Teachers hit back at Ofsted boss’s claims

Discipline: Simon Jones, NUT executive member
Discipline: Simon Jones, NUT executive member
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Teachers, union leaders and support groups from across Lancashire have spoken out about the annual Ofsted Report.

In his annual report, chief inspector Sir Michael Wilshaw said that secondary schools have “stalled”.

He said 170,000 pupils were being taught in inadequate secondary schools, about 70,000 more than two years ago, and blamed poor leadership and lack of discipline.

Despite the warnings, the number of both primary and secondary schools graded good and outstanding are at record high levels.

In Lancashire more than 80 per cent of schools are good or outstanding with some graded satisfactorily.

Teachers said changes to inspection criteria and the curriculum, as well as increased workload, have not helped schools.

Simon Jones, Lancashire’s national executive member for the National Union of Teachers, said: “Any pupil behaviour which disrupts or impacts on the learning of other pupils is unacceptable and undermines the ability of teachers to teach.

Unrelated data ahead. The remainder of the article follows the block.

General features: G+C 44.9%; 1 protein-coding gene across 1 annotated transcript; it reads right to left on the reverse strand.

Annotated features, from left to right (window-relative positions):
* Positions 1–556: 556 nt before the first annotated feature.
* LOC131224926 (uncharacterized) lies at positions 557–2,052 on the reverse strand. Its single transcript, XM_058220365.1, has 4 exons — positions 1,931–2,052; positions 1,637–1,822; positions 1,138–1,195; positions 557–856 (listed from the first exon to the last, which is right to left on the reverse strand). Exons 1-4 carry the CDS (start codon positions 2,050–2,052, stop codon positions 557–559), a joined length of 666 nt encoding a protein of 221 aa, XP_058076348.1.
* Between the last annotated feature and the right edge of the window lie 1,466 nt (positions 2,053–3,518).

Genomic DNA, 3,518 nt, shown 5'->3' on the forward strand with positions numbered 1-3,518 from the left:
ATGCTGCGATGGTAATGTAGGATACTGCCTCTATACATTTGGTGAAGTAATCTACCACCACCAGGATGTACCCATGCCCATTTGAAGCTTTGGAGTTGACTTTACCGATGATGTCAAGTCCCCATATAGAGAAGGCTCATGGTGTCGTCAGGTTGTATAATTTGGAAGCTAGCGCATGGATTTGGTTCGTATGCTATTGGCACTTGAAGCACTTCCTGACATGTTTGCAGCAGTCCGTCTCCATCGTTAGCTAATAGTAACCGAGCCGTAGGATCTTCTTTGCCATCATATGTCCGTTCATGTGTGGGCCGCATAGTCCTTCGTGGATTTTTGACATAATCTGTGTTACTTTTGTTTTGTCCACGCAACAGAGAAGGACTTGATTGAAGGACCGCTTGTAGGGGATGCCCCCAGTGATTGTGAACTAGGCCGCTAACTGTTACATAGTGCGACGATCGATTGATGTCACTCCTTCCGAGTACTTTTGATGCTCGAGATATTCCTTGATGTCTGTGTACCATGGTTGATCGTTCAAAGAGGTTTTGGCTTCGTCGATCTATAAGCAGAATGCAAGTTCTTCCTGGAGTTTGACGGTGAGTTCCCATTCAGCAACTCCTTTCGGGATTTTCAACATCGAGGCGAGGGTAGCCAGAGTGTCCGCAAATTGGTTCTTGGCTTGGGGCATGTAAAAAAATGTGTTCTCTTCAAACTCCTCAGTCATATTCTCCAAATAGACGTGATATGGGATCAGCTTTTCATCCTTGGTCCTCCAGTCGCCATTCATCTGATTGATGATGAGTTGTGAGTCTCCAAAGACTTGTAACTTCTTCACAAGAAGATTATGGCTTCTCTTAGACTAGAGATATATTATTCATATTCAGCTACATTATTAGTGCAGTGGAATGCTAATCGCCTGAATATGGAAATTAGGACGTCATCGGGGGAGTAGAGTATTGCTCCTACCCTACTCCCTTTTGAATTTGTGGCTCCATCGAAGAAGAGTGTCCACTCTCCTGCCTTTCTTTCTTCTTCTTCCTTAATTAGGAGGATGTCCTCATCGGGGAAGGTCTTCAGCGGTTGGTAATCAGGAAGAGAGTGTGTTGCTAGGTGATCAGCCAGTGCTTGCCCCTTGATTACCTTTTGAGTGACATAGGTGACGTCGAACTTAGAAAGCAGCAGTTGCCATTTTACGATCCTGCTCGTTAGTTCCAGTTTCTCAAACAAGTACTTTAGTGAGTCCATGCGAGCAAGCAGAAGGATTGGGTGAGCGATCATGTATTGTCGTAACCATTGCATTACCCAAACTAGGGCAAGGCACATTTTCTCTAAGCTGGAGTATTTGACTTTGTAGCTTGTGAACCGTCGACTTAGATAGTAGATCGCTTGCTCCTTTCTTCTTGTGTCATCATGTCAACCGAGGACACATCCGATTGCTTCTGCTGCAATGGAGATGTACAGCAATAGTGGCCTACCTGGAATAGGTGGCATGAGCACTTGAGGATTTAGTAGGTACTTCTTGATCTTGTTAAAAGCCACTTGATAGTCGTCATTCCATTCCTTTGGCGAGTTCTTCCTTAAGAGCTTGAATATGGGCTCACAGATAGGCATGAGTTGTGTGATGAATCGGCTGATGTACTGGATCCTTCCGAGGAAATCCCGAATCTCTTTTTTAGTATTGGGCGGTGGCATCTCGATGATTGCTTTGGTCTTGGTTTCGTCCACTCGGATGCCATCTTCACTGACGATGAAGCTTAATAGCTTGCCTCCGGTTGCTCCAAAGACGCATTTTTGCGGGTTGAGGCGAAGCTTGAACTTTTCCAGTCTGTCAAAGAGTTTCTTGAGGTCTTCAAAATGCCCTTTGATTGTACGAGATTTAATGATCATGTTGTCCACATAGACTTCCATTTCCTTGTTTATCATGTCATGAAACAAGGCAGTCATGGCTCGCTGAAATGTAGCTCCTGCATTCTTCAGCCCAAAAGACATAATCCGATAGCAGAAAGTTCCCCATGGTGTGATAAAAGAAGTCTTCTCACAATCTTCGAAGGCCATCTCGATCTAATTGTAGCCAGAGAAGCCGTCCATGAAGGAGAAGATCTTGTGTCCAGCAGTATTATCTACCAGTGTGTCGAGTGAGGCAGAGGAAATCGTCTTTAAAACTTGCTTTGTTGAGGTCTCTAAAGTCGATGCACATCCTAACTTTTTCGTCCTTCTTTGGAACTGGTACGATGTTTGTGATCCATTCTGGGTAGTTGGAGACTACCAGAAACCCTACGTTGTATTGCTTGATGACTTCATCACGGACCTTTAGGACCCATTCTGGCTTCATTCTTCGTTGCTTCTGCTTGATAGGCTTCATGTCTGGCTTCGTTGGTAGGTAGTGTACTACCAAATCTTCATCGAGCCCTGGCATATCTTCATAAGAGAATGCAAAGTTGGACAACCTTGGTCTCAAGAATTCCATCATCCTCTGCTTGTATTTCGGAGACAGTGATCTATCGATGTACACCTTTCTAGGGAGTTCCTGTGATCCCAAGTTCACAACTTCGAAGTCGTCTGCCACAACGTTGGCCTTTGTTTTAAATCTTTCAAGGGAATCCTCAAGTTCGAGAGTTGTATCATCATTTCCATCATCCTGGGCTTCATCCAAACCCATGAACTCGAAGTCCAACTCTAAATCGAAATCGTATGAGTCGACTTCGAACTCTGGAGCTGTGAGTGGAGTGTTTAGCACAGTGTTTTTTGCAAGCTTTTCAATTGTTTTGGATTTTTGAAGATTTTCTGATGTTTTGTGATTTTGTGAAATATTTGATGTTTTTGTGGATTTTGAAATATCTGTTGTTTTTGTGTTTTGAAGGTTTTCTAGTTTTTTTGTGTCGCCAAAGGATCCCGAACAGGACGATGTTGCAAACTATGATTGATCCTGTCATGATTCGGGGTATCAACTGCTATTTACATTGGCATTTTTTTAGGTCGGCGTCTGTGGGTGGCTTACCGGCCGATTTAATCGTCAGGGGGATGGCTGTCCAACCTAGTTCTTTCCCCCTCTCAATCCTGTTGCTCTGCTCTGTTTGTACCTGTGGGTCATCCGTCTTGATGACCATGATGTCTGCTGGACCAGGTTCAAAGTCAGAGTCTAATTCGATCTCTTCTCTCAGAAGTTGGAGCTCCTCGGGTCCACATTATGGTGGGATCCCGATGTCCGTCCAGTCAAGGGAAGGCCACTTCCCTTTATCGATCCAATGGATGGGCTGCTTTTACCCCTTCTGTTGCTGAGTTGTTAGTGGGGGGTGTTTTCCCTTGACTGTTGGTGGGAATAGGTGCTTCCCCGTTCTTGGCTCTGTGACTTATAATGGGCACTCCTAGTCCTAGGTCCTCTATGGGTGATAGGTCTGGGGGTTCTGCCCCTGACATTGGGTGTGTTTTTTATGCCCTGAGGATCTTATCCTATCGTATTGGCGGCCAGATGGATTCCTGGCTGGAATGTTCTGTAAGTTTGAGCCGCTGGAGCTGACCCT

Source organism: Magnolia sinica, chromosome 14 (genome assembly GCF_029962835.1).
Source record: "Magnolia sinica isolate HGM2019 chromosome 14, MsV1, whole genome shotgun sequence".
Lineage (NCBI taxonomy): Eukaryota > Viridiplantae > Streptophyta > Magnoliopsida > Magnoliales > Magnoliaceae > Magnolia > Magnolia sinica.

“The way to address it, however, is not through yet more threats from Ofsted.

“Class size, inappropriate curriculum, pressure to meet targets and the need to keep up with new initiatives all has an impact on behaviour.”

He added: “Pupils who are positively engaged in learning are less likely to display inappropriate behaviour.

“Any curriculum should contain a mix of academic and vocational subjects in order to meet the needs of all pupils.”

A spokesman for the National Association of Schoolmasters Union of Women Teachers said: “Ofsted has made significant changes to its inspection system in recent years which need to be borne in mind when drawing any conclusions.

“Any conclusions drawn about the quality of the education system, based on the findings of inspections carried out over the past year, have to be treated with some degree of caution.

“Ofsted appears to be focusing its attention to an increasing extent on the quality of leadership and management in schools.

“However, the consequence is that this pressure is leading too many school managements to impose workload-intensive and punitive requirements on teachers which are diverting them from focusing on the needs of pupils, and do nothing to raise standards.”